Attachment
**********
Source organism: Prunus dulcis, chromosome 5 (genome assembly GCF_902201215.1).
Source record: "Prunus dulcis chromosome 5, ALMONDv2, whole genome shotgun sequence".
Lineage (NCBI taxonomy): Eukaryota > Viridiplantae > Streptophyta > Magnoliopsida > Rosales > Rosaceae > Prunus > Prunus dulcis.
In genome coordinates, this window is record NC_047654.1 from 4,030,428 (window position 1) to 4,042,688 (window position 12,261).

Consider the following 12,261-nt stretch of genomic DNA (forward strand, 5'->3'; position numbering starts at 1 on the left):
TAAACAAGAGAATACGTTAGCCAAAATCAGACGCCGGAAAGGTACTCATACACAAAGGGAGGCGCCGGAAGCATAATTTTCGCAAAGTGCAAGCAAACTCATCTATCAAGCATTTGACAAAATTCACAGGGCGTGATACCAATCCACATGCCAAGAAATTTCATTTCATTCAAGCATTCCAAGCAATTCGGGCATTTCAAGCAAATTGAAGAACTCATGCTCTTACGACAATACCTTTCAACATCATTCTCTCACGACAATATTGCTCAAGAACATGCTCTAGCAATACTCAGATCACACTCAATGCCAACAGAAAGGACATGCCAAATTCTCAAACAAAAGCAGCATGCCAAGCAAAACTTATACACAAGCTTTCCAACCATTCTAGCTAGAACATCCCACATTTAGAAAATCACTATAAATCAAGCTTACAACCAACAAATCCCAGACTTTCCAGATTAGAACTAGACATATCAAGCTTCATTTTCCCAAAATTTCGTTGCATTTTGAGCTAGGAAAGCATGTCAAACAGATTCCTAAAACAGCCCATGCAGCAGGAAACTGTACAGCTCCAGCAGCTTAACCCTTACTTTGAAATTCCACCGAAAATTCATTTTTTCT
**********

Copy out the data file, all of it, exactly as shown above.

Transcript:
Source organism: Prunus dulcis, chromosome 5 (genome assembly GCF_902201215.1).
Source record: "Prunus dulcis chromosome 5, ALMONDv2, whole genome shotgun sequence".
Lineage (NCBI taxonomy): Eukaryota > Viridiplantae > Streptophyta > Magnoliopsida > Rosales > Rosaceae > Prunus > Prunus dulcis.
In genome coordinates, this window is record NC_047654.1 from 4,030,428 (window position 1) to 4,042,688 (window position 12,261).

Consider the following 12,261-nt stretch of genomic DNA (forward strand, 5'->3'; position numbering starts at 1 on the left):
TAAACAAGAGAATACGTTAGCCAAAATCAGACGCCGGAAAGGTACTCATACACAAAGGGAGGCGCCGGAAGCATAATTTTCGCAAAGTGCAAGCAAACTCATCTATCAAGCATTTGACAAAATTCACAGGGCGTGATACCAATCCACATGCCAAGAAATTTCATTTCATTCAAGCATTCCAAGCAATTCGGGCATTTCAAGCAAATTGAAGAACTCATGCTCTTACGACAATACCTTTCAACATCATTCTCTCACGACAATATTGCTCAAGAACATGCTCTAGCAATACTCAGATCACACTCAATGCCAACAGAAAGGACATGCCAAATTCTCAAACAAAAGCAGCATGCCAAGCAAAACTTATACACAAGCTTTCCAACCATTCTAGCTAGAACATCCCACATTTAGAAAATCACTATAAATCAAGCTTACAACCAACAAATCCCAGACTTTCCAGATTAGAACTAGACATATCAAGCTTCATTTTCCCAAAATTTCGTTGCATTTTGAGCTAGGAAAGCATGTCAAACAGATTCCTAAAACAGCCCATGCAGCAGGAAACTGTACAGCTCCAGCAGCTTAACCCTTACTTTGAAATTCCACCGAAAATTCATTTTTTCT